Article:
Quick, have you had Kobe beef here in the U.S.A?
Not only has Japanese beef not been allowed in the country for the past two years, but true Kobe beef has never been exported to here.
In fact, no matter how much you have spent, how fancy a steakhouse you went to, or how many burger joints that feature “Kobe beef” you've been to, you have not had it.
Under Japanese law, Kobe beef can only came from Hyogo prefecture, where no slaughterhouses were approved for export by the USDA.
The Kobe Beef Marketing & Distribution Promotion Association in Japan, where Kobe Beef is a registered trademark, says that Macao is the only place it is exported to. EVEN THAT WAS JUST STARTED LAST YEAR!
If you HAVE somehow had real Kobe beef here in the States, well, we hope you enjoyed your disgustingly smuggled meat.
So, how can this happen?
Well the term "Kobe" IS trademarked, but only in Japan. So that moniker means absolutely nothing here, and isn't regulated at all. Just like how all these food companies are duping you ('natural' doesn't really mean anything anymore), you're being tricked into buying food.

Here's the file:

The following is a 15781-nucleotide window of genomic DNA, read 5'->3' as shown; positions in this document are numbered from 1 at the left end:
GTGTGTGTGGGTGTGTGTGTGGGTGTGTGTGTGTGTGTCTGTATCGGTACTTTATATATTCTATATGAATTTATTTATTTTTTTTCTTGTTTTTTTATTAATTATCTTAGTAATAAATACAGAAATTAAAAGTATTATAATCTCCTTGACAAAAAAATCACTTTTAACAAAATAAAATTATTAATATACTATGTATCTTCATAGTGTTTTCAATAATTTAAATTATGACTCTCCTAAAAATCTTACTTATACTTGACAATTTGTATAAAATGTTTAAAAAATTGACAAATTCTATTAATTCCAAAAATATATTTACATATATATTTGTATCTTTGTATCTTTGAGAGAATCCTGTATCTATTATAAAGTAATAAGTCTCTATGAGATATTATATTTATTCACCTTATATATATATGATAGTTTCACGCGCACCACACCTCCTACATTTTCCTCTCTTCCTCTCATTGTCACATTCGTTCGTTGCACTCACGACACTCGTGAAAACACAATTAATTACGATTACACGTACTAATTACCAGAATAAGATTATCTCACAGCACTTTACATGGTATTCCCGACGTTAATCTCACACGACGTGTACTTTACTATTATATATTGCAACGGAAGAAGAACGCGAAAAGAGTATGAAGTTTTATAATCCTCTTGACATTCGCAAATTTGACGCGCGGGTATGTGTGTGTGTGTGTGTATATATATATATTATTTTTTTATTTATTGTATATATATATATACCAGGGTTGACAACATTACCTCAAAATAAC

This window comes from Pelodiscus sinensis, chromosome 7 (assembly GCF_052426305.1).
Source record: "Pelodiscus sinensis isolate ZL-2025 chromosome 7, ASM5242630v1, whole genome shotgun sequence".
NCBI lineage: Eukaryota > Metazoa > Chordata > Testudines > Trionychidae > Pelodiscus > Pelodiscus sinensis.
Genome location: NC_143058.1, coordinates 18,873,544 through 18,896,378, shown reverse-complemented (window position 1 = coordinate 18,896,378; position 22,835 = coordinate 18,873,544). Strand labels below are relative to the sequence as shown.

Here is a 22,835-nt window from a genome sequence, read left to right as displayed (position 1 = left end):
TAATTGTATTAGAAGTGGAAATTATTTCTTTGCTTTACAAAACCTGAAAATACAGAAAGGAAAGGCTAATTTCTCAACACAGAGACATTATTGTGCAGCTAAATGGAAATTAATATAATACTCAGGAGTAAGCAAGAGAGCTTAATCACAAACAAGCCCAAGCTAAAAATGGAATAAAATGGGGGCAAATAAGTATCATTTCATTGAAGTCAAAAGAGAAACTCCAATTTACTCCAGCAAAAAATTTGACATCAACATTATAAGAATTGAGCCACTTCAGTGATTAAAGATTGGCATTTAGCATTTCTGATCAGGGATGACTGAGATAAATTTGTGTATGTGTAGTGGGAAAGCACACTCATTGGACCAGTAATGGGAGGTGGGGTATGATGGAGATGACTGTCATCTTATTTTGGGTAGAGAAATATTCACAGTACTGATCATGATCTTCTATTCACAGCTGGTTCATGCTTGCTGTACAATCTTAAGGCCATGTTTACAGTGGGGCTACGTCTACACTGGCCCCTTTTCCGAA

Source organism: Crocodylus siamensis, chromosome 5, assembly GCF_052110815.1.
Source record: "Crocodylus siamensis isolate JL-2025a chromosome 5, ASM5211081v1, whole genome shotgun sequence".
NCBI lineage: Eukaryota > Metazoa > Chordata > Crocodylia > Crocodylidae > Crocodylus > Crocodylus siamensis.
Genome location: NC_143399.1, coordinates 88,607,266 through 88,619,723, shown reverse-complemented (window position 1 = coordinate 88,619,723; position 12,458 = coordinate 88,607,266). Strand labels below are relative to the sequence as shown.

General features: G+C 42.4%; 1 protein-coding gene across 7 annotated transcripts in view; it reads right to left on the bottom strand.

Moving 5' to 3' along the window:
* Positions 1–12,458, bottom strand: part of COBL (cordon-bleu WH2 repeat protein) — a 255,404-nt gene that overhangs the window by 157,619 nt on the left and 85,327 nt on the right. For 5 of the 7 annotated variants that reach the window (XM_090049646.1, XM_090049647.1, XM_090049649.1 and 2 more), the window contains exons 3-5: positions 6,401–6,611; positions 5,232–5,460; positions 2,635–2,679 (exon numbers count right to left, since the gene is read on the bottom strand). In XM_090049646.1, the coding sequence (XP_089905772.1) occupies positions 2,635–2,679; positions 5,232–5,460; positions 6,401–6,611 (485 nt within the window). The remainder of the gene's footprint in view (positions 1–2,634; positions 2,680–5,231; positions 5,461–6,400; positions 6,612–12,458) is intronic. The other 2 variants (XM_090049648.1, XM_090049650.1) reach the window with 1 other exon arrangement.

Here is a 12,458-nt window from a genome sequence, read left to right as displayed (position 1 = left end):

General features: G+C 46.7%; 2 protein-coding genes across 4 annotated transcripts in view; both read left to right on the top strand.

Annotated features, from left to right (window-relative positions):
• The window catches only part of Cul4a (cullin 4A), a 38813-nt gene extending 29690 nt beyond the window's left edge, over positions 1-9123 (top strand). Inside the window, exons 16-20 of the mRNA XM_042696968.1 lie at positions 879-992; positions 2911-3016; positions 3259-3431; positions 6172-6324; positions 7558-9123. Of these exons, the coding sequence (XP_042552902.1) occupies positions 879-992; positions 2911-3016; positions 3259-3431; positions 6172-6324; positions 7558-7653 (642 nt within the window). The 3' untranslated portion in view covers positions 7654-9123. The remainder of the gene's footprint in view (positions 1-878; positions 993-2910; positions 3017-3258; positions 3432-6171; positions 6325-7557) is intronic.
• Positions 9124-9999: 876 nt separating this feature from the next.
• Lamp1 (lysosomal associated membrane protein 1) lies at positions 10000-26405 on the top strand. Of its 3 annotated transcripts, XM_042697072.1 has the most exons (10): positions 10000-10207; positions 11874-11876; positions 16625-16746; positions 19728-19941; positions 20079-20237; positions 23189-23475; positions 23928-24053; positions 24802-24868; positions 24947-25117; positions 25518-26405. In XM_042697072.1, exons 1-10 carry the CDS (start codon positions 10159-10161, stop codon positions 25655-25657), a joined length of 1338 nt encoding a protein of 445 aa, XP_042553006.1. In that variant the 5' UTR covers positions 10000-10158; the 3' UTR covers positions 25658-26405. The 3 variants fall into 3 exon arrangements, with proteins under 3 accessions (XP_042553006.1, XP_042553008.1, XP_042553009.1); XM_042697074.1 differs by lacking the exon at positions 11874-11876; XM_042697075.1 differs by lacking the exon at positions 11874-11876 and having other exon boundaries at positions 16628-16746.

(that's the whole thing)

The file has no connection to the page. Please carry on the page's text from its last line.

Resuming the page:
You're buying marked-up normal beef or "faux-be" beef from somewhere else in the world. The point is, it's not real Kobe beef — and you totally thought it was.
So, what IS real Kobe beef?
This is real Kobe beef:
Kobe beef is produced under some of the world’s strictest legal food standards. In Japan, to be Kobe requires a pure lineage of Tajima-gyu breed cattle (not any old Japanese breed crossbred with American cattle as is the norm here). The animal must also have been born in Hyogo prefecture and thus raised on the local grasses and water and terroir its entire life. It must be a bull or virgin cow, and it takes considerably longer to raise a Tajima-gyu for consumption than most other breeds, adding to the cost. It must be processed in a Hyogo slaughterhouse – none of which export to the US – and then pass a strict government grading exam. There are only 3000 head of certified Kobe Beef cattle in the world, and none are outside Japan. The process is so strict that when the beef is sold, either in stores or restaurants, it must carry the 10-digit identification number so customers know what particular Tajima-gyu cow it came from.
So if you don't want to waste your money on fake Kobe beef, you'll just have to eat some when you get to Japan!
Someone needs to control the food industry, we can't stand liars.
[Image via AP Images.]